The other thing you can always do is find the challenge in the stuff you don’t like. There’s probably a better way to do it or a way to eliminate the drudgery if you spend time ON the process instead of IN the process.


posted on November 14, 2006

Paul Gladen said:


Another area I’d highlight is graduate recruiting (the “milk round” as we Brits call it). It’s a fantastic way to figure out quickly whether you can talk truthfully and passionately about what you do – you have to be authentic and credible in front of “inquiring minds”. If you’re having trouble being enthusiastic you’re probably in the wrong place.

From a career progression perspective it’s a great opportunity to gain profile and build relationships by working alongside partners and managers in the firm.


posted on November 14, 2006

David (Maister) said:

I had never thought of it that way, Paul. What’s being on the “milk round” like?

What about the opposite direction? How do those you are interviewing / recruiting find out if what you’re offering is for them? Has anyone being recruited ever “interviewed” you in a clever way so that they found out as much about you and your firm as you did about them?

posted on November 14, 2006

Duncan Bucknell said:

Great post. Here are my thoughts:

1 – be excellent, even in the tiny little ‘boring’ jobs that you’re given that no one wants to do. If you get these wrong, no one will want you to do the more interesting stuff. Focus on this first and foremost, it will be your foundation for bigger and better things as you move up the ranks in experience. If you are ‘excellent’ then everyone will want you on their engagements / projects / matters and this is the first critical step.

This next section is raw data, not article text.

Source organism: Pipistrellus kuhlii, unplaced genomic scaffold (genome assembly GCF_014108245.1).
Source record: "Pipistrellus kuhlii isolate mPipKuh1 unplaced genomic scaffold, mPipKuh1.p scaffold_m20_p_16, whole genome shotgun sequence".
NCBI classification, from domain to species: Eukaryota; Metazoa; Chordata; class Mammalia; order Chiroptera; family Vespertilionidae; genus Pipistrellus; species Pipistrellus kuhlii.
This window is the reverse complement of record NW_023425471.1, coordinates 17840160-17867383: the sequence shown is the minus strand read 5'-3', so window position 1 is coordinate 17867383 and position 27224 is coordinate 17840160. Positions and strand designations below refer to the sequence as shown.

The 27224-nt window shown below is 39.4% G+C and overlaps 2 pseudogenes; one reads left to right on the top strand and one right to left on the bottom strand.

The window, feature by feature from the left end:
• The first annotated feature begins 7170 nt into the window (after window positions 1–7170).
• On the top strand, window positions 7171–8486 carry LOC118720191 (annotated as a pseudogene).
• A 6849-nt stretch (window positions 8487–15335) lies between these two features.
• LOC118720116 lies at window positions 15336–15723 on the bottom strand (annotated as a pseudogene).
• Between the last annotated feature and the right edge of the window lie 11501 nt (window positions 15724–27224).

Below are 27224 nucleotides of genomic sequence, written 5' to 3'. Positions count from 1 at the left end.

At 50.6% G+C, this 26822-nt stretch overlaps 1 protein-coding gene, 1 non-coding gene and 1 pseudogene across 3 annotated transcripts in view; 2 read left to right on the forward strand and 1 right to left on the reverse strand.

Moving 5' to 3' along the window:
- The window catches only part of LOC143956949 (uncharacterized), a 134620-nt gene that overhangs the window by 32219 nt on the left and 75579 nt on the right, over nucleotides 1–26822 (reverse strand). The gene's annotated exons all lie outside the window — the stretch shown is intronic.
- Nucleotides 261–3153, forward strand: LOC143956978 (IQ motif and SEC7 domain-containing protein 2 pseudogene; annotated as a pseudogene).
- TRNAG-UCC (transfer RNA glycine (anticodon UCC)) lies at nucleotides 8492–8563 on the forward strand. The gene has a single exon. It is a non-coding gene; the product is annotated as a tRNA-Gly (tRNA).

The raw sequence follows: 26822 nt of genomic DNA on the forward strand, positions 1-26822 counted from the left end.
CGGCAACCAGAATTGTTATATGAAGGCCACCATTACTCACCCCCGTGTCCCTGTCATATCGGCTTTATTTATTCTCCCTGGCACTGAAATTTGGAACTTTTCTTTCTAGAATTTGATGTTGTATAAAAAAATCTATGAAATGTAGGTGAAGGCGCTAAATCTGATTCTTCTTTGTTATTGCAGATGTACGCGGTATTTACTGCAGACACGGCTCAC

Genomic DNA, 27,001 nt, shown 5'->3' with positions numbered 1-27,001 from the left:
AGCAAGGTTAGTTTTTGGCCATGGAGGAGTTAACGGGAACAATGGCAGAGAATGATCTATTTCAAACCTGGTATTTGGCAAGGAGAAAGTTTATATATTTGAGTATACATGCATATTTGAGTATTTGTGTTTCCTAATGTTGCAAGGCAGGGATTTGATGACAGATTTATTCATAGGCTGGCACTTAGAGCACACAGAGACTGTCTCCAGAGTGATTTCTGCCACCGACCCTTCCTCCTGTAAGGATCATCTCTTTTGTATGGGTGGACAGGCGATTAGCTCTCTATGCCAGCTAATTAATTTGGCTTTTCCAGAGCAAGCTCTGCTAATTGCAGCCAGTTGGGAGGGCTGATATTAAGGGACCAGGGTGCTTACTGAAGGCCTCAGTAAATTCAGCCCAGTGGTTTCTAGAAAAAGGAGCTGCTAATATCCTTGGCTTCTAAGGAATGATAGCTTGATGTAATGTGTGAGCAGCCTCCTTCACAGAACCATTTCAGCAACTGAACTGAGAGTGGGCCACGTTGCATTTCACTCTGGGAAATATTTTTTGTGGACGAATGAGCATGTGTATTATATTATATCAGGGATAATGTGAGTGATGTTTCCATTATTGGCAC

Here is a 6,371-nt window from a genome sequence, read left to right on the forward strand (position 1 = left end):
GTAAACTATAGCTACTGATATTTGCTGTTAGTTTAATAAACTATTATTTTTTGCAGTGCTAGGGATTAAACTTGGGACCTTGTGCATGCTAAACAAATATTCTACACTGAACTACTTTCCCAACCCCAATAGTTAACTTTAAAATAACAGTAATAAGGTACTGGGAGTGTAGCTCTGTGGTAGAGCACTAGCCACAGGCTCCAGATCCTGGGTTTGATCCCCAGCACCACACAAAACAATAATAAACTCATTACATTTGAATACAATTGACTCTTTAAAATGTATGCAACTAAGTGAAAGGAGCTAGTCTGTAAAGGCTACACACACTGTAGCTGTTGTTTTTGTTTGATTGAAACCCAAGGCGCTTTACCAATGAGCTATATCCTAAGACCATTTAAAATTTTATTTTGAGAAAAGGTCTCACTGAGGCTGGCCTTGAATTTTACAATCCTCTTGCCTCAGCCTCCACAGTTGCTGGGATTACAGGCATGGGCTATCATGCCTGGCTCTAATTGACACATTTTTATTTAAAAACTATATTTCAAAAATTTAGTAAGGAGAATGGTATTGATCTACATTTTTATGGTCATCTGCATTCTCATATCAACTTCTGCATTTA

2 – work hard. Oh, I know that one, you say. No, what I mean is, you will inevitably have to work longer hours to take on the interesting work you are offered. If you are ‘excellent’ (as above), then you will be very busy. However, this alone does not fix the problem of the type of work you are getting. So be prepared to work longer hours as you shift the focus of the work that comes into you.

3 – understand that as a junior, you are a professional service firm of your own. You have a difficult job, because you have multiple clients, ie ‘the client’, senior people in your team, and your ultimate boss.

Numbers 1 and 2 apply to firms as well as junior operators. Understand that many of the principles for success of firms apply equally.



posted on November 15, 2006

Stephen Seckler said:


I echo what Mike said and would add that in general, developing your reputation outside of your organization will help you to build your reputation on the inside. Taking the time to get published in journals that your clients (or prospective clients) read or finding opportunities to speak to the industries that you serve (though trade groups, etc.) can do a lot to enhance your internal reputation.


posted on November 15, 2006

Paul Gladen said:


With respect to the recruiting “milk round” I’m thinking of the campus events and particularly the informal discussions following the formal presentations where recent recruits, managers and partners are quizzed by potential recruits about every aspect of the firm. You learn to think fast in that kind of situation!

On the interviewing side I’ve always believed it’s a two way process – and would be disappointed with a candidate that wasn’t also trying to interview me and the firm.

posted on November 15, 2006

David (Maister) said:

Paul, thanks. I’m going to turn your response into a new thread in a day or two. Watch this space! (But I hope it won’t stop othes pitching in on the original question!)

posted on November 15, 2006